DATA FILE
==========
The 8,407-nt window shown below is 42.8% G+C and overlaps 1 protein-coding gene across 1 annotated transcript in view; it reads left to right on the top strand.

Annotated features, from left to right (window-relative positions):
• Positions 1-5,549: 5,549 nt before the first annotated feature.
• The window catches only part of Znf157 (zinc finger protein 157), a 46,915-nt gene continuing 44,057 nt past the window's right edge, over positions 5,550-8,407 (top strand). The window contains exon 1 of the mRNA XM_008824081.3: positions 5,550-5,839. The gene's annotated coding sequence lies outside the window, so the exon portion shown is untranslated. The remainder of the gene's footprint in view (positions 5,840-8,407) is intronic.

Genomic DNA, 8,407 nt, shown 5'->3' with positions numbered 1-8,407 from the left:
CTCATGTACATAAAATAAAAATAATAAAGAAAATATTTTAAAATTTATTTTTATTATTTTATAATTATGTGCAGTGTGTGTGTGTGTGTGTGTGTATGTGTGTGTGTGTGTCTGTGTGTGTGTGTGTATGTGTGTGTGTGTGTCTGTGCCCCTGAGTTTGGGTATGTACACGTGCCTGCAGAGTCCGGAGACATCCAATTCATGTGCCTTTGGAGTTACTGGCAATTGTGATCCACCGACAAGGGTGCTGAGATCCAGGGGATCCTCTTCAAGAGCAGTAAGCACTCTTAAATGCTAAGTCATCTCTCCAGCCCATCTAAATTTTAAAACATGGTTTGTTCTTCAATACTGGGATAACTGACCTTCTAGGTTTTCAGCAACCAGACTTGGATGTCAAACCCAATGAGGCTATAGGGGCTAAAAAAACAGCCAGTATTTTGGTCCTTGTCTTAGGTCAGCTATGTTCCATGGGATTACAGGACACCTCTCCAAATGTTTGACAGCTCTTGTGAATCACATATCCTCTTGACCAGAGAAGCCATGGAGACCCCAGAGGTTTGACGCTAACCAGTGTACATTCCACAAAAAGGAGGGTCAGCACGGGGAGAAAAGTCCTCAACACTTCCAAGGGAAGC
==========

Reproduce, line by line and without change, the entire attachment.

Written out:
The 8,407-nt window shown below is 42.8% G+C and overlaps 1 protein-coding gene across 1 annotated transcript in view; it reads left to right on the top strand.

Annotated features, from left to right (window-relative positions):
• Positions 1-5,549: 5,549 nt before the first annotated feature.
• The window catches only part of Znf157 (zinc finger protein 157), a 46,915-nt gene continuing 44,057 nt past the window's right edge, over positions 5,550-8,407 (top strand). The window contains exon 1 of the mRNA XM_008824081.3: positions 5,550-5,839. The gene's annotated coding sequence lies outside the window, so the exon portion shown is untranslated. The remainder of the gene's footprint in view (positions 5,840-8,407) is intronic.

Genomic DNA, 8,407 nt, shown 5'->3' with positions numbered 1-8,407 from the left:
CTCATGTACATAAAATAAAAATAATAAAGAAAATATTTTAAAATTTATTTTTATTATTTTATAATTATGTGCAGTGTGTGTGTGTGTGTGTGTGTATGTGTGTGTGTGTGTCTGTGTGTGTGTGTGTATGTGTGTGTGTGTGTCTGTGCCCCTGAGTTTGGGTATGTACACGTGCCTGCAGAGTCCGGAGACATCCAATTCATGTGCCTTTGGAGTTACTGGCAATTGTGATCCACCGACAAGGGTGCTGAGATCCAGGGGATCCTCTTCAAGAGCAGTAAGCACTCTTAAATGCTAAGTCATCTCTCCAGCCCATCTAAATTTTAAAACATGGTTTGTTCTTCAATACTGGGATAACTGACCTTCTAGGTTTTCAGCAACCAGACTTGGATGTCAAACCCAATGAGGCTATAGGGGCTAAAAAAACAGCCAGTATTTTGGTCCTTGTCTTAGGTCAGCTATGTTCCATGGGATTACAGGACACCTCTCCAAATGTTTGACAGCTCTTGTGAATCACATATCCTCTTGACCAGAGAAGCCATGGAGACCCCAGAGGTTTGACGCTAACCAGTGTACATTCCACAAAAAGGAGGGTCAGCACGGGGAGAAAAGTCCTCAACACTTCCAAGGGAAGC